on Dec 21, 2010 at 11:52 am
In a forthcoming article in the Notre Dame Law Review, The Litigation-Arbitration Dichotomy Meets the Class Action, Professor Richard Nagareda draws interesting connections between the question whether state law can bar use of the class action device in federal court â€“ the issue in last Termâ€™s Shady Grove v. Allstate Insurance Co. â€“ and whether arbitration clauses can prohibit participation in class actions altogether â€“ the question before the Court this term in AT&T Mobility LLC v. Concepcion.Â (Full disclosure:Â I authored an amicus brief for petitioner in the Shady Grove case.)
Nagareda makes a compelling case for parallel treatment, despite the fact that Shady Grove turns on the Erie doctrine, while Concepcion is about the Federal Arbitration Act.Â He points out that Erie and the FAA both seek to manage the relationship between competing sources of law.Â Shady Grove required the Supreme Court to decide whether state or federal law governed the availability of class actions in federal court; Concepcion asks it to draw the line between state-law unconscionability doctrine and the FAA command that the parties arbitrate disputes in accordance with their contract terms.Â Nagareda points out that as a result of the Class Action Fairness Act, many more class actions will be heard in federal court under Federal Rule of Civil Procedure 23.Â He concludes that if Rule 23 class actions are viewed merely as a joinder device, as Shady Grove suggests, then arbitration clauses that prohibit participation in class actionsÂ should notÂ be viewed as unconscionable.Â For Professor Nagareda, these cases illustrate a convergence between litigation and arbitration that has gone mostly unrecognized by courts and commentators.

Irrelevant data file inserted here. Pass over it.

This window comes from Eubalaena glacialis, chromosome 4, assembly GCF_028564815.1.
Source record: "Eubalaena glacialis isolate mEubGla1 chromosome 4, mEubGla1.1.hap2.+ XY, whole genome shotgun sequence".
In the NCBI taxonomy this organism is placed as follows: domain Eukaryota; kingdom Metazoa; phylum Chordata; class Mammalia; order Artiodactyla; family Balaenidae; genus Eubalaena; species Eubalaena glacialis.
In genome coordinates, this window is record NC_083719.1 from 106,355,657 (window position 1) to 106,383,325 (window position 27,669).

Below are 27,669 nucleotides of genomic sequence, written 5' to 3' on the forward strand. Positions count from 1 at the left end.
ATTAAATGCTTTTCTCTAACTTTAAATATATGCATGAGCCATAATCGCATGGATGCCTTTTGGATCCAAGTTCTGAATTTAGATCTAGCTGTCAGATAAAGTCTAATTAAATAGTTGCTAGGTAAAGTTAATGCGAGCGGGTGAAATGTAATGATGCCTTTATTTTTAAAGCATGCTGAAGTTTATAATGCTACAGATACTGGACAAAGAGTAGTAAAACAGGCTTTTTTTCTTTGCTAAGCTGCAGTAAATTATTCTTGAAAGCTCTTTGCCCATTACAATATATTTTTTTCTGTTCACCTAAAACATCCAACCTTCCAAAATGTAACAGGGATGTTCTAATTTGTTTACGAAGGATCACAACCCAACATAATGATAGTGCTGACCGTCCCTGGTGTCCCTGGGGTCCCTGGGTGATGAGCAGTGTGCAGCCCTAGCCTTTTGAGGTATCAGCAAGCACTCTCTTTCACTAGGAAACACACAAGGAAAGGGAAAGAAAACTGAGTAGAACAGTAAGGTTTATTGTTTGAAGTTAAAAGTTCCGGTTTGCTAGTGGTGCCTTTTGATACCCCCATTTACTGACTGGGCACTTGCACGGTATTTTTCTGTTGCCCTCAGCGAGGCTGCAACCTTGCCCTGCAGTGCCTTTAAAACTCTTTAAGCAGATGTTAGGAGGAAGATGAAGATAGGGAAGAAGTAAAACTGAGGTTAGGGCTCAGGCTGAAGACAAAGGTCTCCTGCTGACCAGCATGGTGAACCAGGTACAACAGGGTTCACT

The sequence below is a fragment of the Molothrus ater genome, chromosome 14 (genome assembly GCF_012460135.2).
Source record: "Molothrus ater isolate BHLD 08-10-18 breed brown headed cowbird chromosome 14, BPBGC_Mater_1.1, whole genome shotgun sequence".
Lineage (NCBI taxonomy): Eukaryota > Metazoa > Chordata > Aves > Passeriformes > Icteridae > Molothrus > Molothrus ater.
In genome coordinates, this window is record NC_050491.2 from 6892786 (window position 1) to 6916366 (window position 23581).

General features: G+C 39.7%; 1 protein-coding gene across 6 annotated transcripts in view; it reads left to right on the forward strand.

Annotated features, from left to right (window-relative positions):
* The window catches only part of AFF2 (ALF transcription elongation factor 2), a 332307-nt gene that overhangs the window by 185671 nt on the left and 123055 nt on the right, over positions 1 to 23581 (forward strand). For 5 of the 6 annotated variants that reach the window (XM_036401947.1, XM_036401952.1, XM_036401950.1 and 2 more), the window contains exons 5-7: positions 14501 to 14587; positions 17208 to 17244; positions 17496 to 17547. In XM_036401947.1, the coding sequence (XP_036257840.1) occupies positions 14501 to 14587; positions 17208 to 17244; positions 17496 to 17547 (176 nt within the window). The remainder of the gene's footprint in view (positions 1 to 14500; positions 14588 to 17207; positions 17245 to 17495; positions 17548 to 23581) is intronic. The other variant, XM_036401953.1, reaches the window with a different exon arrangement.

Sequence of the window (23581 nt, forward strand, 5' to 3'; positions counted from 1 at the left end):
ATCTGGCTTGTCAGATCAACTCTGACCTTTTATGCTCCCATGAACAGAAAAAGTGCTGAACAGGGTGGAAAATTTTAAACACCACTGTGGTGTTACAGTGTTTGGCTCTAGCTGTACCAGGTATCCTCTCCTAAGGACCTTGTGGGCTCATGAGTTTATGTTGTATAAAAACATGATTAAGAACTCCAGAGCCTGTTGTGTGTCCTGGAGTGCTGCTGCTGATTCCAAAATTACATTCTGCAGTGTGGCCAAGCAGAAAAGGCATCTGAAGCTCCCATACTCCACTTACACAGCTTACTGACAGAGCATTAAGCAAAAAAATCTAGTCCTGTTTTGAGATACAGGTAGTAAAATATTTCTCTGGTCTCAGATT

Although I do not agree with all of Professor Nagaredaâ€™s conclusions — for instance, I think a stateâ€™s conception of its own class action device as a means to deter future wrongdoingÂ remains relevant to the unconscionability question, in part because some of these class actions will continue to be heard in state courts — I nonetheless recommend this as a fascinating article that seeks to synthesize the Courtâ€™s approach to class actions in divergent contexts.
Sadly, Professor Nagareda passed away just a few months ago, and so we will not benefit from his brilliant insight into these issues in the future.